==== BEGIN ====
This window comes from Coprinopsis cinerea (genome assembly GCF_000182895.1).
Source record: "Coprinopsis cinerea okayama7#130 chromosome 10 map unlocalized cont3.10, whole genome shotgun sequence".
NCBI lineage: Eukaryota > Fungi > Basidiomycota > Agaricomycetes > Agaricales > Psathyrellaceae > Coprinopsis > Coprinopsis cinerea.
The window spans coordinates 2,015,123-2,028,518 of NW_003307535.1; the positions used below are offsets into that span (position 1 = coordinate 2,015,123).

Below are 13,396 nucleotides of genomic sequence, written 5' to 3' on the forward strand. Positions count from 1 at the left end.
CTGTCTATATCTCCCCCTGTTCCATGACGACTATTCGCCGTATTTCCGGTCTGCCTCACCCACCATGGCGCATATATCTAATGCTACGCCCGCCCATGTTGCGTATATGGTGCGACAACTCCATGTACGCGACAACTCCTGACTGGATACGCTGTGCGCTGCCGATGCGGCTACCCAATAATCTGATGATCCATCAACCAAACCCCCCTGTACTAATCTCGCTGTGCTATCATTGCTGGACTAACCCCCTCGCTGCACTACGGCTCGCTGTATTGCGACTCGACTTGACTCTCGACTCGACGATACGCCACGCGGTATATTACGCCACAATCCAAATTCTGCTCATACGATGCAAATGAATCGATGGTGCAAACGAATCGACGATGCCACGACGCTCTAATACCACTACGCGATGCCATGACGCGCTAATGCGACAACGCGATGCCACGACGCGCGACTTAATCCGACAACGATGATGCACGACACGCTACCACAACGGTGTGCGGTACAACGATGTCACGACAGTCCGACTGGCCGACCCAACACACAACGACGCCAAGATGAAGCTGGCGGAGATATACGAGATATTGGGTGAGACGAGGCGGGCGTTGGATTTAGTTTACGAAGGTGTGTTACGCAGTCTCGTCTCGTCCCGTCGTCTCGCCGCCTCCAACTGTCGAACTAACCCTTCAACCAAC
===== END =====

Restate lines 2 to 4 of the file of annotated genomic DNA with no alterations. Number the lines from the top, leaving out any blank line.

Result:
Source record: "Coprinopsis cinerea okayama7#130 chromosome 10 map unlocalized cont3.10, whole genome shotgun sequence".
NCBI lineage: Eukaryota > Fungi > Basidiomycota > Agaricomycetes > Agaricales > Psathyrellaceae > Coprinopsis > Coprinopsis cinerea.
The window spans coordinates 2,015,123-2,028,518 of NW_003307535.1; the positions used below are offsets into that span (position 1 = coordinate 2,015,123).